Even the weather was doing the double on Friday evening at Chelmsford, as the great and good of Essex County Cricket Club braved the autumnal downpours at the County Ground, to don their glad-rags and celebrate the end of a truly remarkable season.
"We love the rain now!" joked Ryan ten Doeschate, Essex's captain, whose team had been so indebted to four days of dampness in Taunton this week, and the appearance of a double rainbow over the Hayes Close End seemed to confirm that the feeling was mutual.
For in fraught scenes on the final afternoon of the season, Essex were required to stand firm against Somerset's spinners to seal the draw that kept their nearest challengers at arm's length in the race for the County Championship.
And it meant that, as they boarded the team bus for a long and boozy journey back from the West Country, they were finally able to celebrate the first of their week's twin triumphs as well, having clinched their maiden T20 Blast title in an epic final against Worcestershire on Saturday evening.
"Yeah, we gave it a little nudge on Saturday night, because that was a very rare occasion for the club, and after all the hard work that goes in, it is important to celebrate that success," ten Doeschate told ESPNcricinfo. "But after that week in Taunton, it's just starting to sink in now. The boys deserve to enjoy the occasion."
"Sometimes, getting to the latter stages of the white-ball stuff is all you can do, then you just throw your name in the hat and have a crack at it," he added. "But the resolve was there this year to change the mindset, to say we are going to focus on white-ball but still drive the red-ball as well. It was a bit of a fairytale, the way the white-ball stuff came together, but the combination of hard work and good luck has resulted in two trophies."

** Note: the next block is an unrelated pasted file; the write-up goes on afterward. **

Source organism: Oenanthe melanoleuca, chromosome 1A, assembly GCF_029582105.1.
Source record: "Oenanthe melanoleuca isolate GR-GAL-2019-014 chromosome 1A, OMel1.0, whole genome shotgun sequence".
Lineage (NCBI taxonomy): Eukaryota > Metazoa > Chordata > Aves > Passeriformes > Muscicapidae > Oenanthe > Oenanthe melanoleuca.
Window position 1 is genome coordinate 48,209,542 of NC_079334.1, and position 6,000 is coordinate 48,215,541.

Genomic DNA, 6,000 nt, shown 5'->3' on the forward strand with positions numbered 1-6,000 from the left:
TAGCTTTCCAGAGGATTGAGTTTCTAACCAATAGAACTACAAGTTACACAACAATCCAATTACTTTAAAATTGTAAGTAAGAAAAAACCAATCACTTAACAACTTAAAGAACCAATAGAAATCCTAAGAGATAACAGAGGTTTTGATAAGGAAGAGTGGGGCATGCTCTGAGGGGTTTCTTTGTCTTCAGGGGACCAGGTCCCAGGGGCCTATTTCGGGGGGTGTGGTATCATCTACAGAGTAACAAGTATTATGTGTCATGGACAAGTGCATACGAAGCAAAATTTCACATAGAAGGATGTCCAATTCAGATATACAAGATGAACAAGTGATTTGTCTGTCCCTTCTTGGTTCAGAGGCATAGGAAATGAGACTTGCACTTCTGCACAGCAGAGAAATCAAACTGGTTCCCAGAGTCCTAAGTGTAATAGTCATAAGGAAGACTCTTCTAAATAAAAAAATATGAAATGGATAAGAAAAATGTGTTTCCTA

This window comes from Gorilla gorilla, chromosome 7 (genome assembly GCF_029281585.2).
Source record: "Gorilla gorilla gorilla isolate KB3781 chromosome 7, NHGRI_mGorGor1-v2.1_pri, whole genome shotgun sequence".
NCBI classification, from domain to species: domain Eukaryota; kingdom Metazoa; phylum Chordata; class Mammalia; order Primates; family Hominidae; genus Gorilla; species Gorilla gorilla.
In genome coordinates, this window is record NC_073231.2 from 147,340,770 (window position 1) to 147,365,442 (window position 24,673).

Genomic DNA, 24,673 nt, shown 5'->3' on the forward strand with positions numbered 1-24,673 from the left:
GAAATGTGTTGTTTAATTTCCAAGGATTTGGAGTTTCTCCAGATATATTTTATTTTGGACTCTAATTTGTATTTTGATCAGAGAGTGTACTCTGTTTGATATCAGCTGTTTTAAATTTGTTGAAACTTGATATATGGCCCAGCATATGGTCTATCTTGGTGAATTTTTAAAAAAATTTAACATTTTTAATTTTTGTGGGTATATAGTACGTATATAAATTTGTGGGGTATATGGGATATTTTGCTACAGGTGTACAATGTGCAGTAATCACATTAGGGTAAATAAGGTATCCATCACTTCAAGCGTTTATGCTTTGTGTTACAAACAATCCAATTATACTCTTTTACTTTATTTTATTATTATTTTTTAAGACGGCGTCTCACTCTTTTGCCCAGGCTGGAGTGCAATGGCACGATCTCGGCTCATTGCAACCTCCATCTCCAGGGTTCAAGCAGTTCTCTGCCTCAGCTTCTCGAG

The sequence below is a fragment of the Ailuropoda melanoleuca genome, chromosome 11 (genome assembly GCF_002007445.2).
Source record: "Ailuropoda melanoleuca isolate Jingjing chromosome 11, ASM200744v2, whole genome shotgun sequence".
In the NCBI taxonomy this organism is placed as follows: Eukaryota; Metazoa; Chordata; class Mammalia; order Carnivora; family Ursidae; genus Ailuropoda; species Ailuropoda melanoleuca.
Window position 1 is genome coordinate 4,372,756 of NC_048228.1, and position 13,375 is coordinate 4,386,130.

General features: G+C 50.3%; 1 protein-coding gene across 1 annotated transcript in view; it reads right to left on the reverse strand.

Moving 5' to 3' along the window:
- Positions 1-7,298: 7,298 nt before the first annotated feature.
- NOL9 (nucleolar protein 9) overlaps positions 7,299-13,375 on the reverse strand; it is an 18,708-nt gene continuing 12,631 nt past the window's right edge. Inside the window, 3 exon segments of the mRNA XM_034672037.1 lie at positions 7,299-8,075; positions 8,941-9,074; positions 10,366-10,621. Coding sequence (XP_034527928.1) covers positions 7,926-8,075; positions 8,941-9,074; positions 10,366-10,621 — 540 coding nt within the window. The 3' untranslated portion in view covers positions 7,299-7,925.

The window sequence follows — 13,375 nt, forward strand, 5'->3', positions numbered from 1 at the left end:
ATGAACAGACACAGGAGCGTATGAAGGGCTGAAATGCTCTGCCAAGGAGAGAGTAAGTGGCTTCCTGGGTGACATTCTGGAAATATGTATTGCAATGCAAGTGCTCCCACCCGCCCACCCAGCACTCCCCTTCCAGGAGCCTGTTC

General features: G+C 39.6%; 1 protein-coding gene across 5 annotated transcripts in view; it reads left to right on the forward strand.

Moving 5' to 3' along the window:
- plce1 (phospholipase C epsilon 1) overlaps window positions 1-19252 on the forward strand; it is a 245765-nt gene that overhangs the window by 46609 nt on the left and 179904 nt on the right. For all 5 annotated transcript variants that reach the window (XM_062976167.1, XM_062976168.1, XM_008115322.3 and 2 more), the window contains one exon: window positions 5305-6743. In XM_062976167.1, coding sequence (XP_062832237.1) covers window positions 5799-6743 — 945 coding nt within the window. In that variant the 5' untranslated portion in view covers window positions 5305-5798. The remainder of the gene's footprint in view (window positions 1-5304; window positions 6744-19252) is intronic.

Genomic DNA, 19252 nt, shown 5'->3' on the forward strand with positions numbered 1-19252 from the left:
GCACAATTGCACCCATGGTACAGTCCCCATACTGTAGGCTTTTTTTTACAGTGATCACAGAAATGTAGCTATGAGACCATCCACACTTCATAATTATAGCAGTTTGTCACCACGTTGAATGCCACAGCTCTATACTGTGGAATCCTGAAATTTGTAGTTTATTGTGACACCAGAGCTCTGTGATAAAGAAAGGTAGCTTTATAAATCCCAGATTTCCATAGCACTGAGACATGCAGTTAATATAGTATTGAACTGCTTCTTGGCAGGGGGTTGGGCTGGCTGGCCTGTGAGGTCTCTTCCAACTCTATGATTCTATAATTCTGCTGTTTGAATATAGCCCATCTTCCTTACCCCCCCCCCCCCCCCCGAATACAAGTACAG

There were a fair few sore heads lining up for Essex's end-of-season awards night, the captain not least among them, as he pressed on for as long as his 39 years could carry him with a couple of fellow veterans for company in the small hours.
"I woke up in my whites," he admitted. "We sat on the outfield for a couple more hours [after returning from Taunton], had a few more beers, then tucked into the changing room towards the end.
"It was nice to wake up in the coach's office with Alastair Cook on my left shoulder and Tom Westley on my right, the three older guys who couldn't slug it out all the way to the end. It was quite amazing, there was no need to go to a nightclub or a bar, just to be around with the guys who you've fought with all year is a very special time."
"We knew the wicket was going to be horrendous, but we didn't know quite how bad"Ryan ten Doeschate
That fighting extended right into the final afternoon of the season, as Somerset clawed desperately against their destiny in the Championship decider, claiming six wickets in 32 balls on the final afternoon, before forfeiting their second innings to leave Essex a dicey hour for survival.
"It was a weird one," Ten Doeschate admitted. "The weather kept pushing us back time-wise, and I felt by the latter stage of day three, we'd done enough.
"We knew the wicket was going to be horrendous but we didn't know quite how bad, and the fact they were bowling spin throughout meant they raced through the overs, and you literally felt that every ball was a challenge, you could get out every single ball."
Fortunately for Essex, they had in their ranks a man whose mighty performances at venues at far-flung as Abu Dhabi and Ahmedabad might have been a dry-run for the rearguard he was now being asked to perform. Alastair Cook's twin innings of 53 and 30 not out might not look like much in the grander scheme of the summer, but such knowhow at key moments of the campaign ultimately made the difference for the champions.
"The nerves were pretty high but when you've got a seasoned pro like Alastair Cook, who's won the Ashes and series in India, he's really played against the best," said ten Doeschate. "Even so, when he's worried about the wicket, you know what you are up against. But Browny [Nick Browne] and Cooky, and Tommy [Westley] through the middle session yesterday, nullified that threat. I know it was close towards the end but I never felt they would bowl us out in even half a session."